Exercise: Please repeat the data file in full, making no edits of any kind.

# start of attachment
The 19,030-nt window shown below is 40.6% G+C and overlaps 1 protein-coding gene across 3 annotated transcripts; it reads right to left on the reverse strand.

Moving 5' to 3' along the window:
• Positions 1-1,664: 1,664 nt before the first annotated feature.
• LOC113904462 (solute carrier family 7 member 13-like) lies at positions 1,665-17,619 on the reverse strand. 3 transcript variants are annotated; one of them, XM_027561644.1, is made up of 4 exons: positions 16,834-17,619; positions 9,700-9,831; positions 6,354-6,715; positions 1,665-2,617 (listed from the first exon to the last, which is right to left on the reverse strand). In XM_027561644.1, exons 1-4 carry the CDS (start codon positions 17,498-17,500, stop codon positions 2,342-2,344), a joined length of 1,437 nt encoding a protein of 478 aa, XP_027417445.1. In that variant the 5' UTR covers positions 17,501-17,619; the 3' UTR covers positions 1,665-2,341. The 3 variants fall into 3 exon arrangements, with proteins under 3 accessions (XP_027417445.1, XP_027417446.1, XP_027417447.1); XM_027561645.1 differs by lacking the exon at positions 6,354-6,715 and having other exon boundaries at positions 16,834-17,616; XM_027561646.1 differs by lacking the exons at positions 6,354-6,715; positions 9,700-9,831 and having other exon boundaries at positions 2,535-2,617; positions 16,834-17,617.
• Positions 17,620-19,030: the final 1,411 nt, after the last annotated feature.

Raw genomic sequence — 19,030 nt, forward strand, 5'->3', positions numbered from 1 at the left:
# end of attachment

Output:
The 19,030-nt window shown below is 40.6% G+C and overlaps 1 protein-coding gene across 3 annotated transcripts; it reads right to left on the reverse strand.

Moving 5' to 3' along the window:
• Positions 1-1,664: 1,664 nt before the first annotated feature.
• LOC113904462 (solute carrier family 7 member 13-like) lies at positions 1,665-17,619 on the reverse strand. 3 transcript variants are annotated; one of them, XM_027561644.1, is made up of 4 exons: positions 16,834-17,619; positions 9,700-9,831; positions 6,354-6,715; positions 1,665-2,617 (listed from the first exon to the last, which is right to left on the reverse strand). In XM_027561644.1, exons 1-4 carry the CDS (start codon positions 17,498-17,500, stop codon positions 2,342-2,344), a joined length of 1,437 nt encoding a protein of 478 aa, XP_027417445.1. In that variant the 5' UTR covers positions 17,501-17,619; the 3' UTR covers positions 1,665-2,341. The 3 variants fall into 3 exon arrangements, with proteins under 3 accessions (XP_027417445.1, XP_027417446.1, XP_027417447.1); XM_027561645.1 differs by lacking the exon at positions 6,354-6,715 and having other exon boundaries at positions 16,834-17,616; XM_027561646.1 differs by lacking the exons at positions 6,354-6,715; positions 9,700-9,831 and having other exon boundaries at positions 2,535-2,617; positions 16,834-17,617.
• Positions 17,620-19,030: the final 1,411 nt, after the last annotated feature.

Raw genomic sequence — 19,030 nt, forward strand, 5'->3', positions numbered from 1 at the left: